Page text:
For the analysis of organic micropollutants, all water samples were stored at 4 °C overnight and extracted within 24 h. The determination was performed in accordance with the method validated by Reference [16]. Briefly, the sample was acidified (pH = 2) with concentrated H2SO4. The micropollutants were isolated from the water samples using OASIS HLB filter cartridges (200 mg), previously conditioned with 2 × 5 mL of acetone and 5 mL of acetic acid 5%. The acidic pharmaceuticals and carbamazepine were recovered with 5.5 mL of a 40:60 solution of acetone: buffer NaHCO3 buffer (pH = 10), whereas the phenolic compounds were eluted using 5 mL of acetone. The silylated derivates of acid pharmaceuticals were obtained using the derivatizer MTBSTFA, whereas the phenol dimethylsilyl esters were obtained using the agent BSTFA. The analytes were analyzed and quantified in an HP 6890 gas chromatograph coupled to a selective mass detector fitted with a 30 m HP5-MS fused silica capillary column (30 m × 0.25 mm, 0.25 µm film thickness), connected to an HP 5397. 2,3-dichlorophenoxyacetic acid (2,3-D), [2H4] 4-n-nonylphenol and [2H16] bisphenol-A were used as internal standards. The analysis quality control was guaranteed using recovery standards of 3,4-dichlorophenoxyacetic (3,4-D) acid, 4-n-nonylphenol, and 10-11 dihydrocarbamazepine. For each batch, blanks were used to remove the analytes added throughout the analytical determination.

2.3. Estimation on Human Health Risks

As indicated above, the acceptable daily intake (ADI) approach, which has been adopted by others [20,21,22,23], was used in this study. The worst-case scenario of the potential health risk of seven EDCs detected in groundwater (i.e., the source for drinking water) in the Mezquital Valley were estimated by using the maximum concentrations (Cwg, µg/L) recorded (Table 2).
Drinking water equivalent levels (DWELs) in µg/L were calculated using Equation (1), based on the ADIs (µg/kg day) developed in Reference [24]. Those ADIs were derived from the unobserved adverse effect level (NOAEL), or the lowest observed adverse effect level (LOAEL). A composite of uncertainty factors was applied to reflect uncertainties in extrapolation from experimental animals to humans, including the likely variation within the exposed population to account for significant gaps in the database used.
DWEL = ADI   ×   BW IR
The ADIs derived in Reference [24] were combined with assumptions for the potential exposure for four age groups characterized by mean values for the drinking water ingestion rate (IR, L/day) and body weight (BW, kg) obtained from studies of the rural Mexican population [25] (Table 3).
The DWEL estimates represent the concentration in groundwater at/or below which adverse effects are not expected for human health. The age-dependent risk quotient (RQ) was then calculated for each of the EDCs by dividing the maximum measured concentration in groundwater (Cwg, µg/L) by the corresponding age-dependent drinking water equivalent level (DWEL) [Equation (2)].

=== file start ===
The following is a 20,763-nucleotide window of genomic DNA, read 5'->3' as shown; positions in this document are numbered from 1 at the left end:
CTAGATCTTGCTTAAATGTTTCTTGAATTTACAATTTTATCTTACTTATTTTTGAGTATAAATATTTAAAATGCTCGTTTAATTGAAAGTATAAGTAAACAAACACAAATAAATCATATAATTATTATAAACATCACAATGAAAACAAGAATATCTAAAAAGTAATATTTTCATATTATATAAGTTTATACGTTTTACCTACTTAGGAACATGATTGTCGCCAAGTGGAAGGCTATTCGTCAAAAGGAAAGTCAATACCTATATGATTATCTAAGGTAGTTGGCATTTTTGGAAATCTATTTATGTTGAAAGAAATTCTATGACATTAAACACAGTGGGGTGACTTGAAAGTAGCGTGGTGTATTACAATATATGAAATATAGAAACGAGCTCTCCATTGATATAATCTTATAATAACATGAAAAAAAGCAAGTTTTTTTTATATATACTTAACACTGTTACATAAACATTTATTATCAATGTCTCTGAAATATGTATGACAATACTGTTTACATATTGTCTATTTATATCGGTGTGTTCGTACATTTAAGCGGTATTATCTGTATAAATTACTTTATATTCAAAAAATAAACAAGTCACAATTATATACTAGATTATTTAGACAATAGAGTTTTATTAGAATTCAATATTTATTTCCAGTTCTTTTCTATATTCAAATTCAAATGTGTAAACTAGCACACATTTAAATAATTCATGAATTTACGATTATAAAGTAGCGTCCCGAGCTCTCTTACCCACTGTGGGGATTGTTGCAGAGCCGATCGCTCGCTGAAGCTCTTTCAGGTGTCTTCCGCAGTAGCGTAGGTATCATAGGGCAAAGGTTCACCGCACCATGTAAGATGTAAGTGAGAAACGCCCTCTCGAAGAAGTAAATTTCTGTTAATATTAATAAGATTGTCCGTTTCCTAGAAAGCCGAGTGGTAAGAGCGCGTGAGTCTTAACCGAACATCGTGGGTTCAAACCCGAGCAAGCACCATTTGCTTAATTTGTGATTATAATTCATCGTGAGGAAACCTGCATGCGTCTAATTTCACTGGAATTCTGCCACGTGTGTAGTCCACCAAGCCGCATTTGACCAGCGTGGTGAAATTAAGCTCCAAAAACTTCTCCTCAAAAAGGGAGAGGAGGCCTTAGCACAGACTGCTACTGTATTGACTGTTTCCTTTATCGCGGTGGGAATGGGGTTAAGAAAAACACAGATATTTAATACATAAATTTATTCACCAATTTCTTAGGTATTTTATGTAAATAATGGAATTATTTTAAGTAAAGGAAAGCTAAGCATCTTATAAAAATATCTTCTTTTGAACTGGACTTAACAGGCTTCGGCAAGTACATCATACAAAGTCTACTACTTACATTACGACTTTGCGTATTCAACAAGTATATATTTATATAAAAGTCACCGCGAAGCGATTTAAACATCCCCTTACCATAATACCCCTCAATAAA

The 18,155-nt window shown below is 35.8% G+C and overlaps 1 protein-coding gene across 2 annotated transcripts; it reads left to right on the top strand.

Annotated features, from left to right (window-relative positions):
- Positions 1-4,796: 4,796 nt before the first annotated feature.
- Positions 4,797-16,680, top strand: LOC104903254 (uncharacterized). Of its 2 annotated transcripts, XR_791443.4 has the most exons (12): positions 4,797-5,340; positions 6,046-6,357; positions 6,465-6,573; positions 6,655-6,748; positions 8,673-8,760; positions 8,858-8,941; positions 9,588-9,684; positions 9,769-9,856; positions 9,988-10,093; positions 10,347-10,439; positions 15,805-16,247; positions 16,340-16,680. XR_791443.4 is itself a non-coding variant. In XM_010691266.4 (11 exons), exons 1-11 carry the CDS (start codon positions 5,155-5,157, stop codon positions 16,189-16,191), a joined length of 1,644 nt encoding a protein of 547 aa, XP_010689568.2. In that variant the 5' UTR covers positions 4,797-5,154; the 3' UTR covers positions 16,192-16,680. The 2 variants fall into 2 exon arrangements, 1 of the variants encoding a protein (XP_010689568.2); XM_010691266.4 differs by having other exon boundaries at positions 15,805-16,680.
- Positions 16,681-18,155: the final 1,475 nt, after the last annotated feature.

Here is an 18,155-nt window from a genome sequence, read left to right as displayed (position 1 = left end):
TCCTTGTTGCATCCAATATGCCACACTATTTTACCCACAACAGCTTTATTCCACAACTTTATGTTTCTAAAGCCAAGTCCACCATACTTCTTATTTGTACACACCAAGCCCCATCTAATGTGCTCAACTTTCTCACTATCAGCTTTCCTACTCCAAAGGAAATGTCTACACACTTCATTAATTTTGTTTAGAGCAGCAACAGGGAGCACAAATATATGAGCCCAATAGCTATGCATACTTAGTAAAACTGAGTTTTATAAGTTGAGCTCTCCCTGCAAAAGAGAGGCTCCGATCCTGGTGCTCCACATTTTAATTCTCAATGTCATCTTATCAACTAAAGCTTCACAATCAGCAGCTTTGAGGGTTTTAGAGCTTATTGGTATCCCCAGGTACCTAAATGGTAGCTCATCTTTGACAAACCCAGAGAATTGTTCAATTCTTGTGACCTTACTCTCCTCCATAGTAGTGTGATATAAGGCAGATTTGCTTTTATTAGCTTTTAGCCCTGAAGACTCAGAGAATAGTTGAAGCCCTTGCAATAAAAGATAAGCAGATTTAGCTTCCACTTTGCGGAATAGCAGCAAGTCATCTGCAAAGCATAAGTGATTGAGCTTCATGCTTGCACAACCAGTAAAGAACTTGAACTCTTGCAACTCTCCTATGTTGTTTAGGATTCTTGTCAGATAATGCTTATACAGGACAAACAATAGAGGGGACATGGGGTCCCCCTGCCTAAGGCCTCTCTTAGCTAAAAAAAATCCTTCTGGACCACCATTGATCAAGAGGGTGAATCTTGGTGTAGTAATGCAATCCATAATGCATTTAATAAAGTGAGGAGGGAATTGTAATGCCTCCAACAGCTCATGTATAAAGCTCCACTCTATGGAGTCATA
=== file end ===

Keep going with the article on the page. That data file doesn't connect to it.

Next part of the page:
RQ =   C wg DWEL
For the characterization of risk, it was assumed that RQ > 1 indicates the possibility of risk for human health. If the RQ value was between 0.2 and 1, it called for more detailed assessment, whereas, if RQ ≤ 0.2, it was not considered an appreciable concern for human health [26].

3. Results and Discussion

3.1. Estimation of OMPs

A series of 17 micropollutants was described in the area for the different matrices (residual water and sources of supply) with at least nine compounds identified as endocrine disruptors in Reference [19] (Table 4), including 4-n-nonylphenol, di-2(ethilhexyl)-phthalate (DEHP), naproxen, and salicylic acid. These have been quantified by various studies on the wastewater originating in Mexico City [16,17], which is also used for irrigation in the Tula Valley [19], conveyed via the “Central Emitter.” The same works suggest this is the main route of entry to the environment of these compounds. The sewerage system represents the most common transport route for wastewater without pre-treatment generated in homes, hospitals, and industry.
For this, matrix [19] reported a total of 17 organic compounds, and References [16,17] identified 18 compounds, which added carbamazepine to the previous list. A total of nine substances reported for wastewater and sources of supply have proven negative health implications because of their effects as endocrine disruptors on some organisms (Table 4). The mean concentrations in wastewater were: di-2(ethilhexyl)-phthalate (DEHP) (98,967 ng/L), 4-n-nonylphenol (9754 ng/L), bisphenol-A (1586 ng/L), butylbenzil-phthalate (BuBeP) (1331 ng/L), 2,4-Dichlorophenoxyacetic acid (2,4-D) (877 ng/L), and triclosan (748 ng/L). Other compounds occurred in concentrations of less than 150 ng/L: carbamazepine (144 ng/L), pentachlorophenol (69 ng/L), estrone (27 ng/L), 17β-estradiol (9 ng/L), and 17α-ethinylestradiol (3 ng/L). These results generally showed higher concentrations than those recorded in the literature (Figure 3).
Once these substances arrive to the valley, they are spread throughout the primary canals (676.7 km) and the secondary canals (564.8 km). Eventually, they are used to supply the crops as dictated by their irrigation requirements. Most organic pollutants present few changes in their concentrations within the canals, as shown in Figure 3. However, in some cases, they increase or decrease in concentration significantly (as can be seen for gemfibrozil, DEHP, and 17α-ethinylestradiol). This phenomenon is attributed to the effects of water evaporation, dilution in the system, and other physical and chemical processes.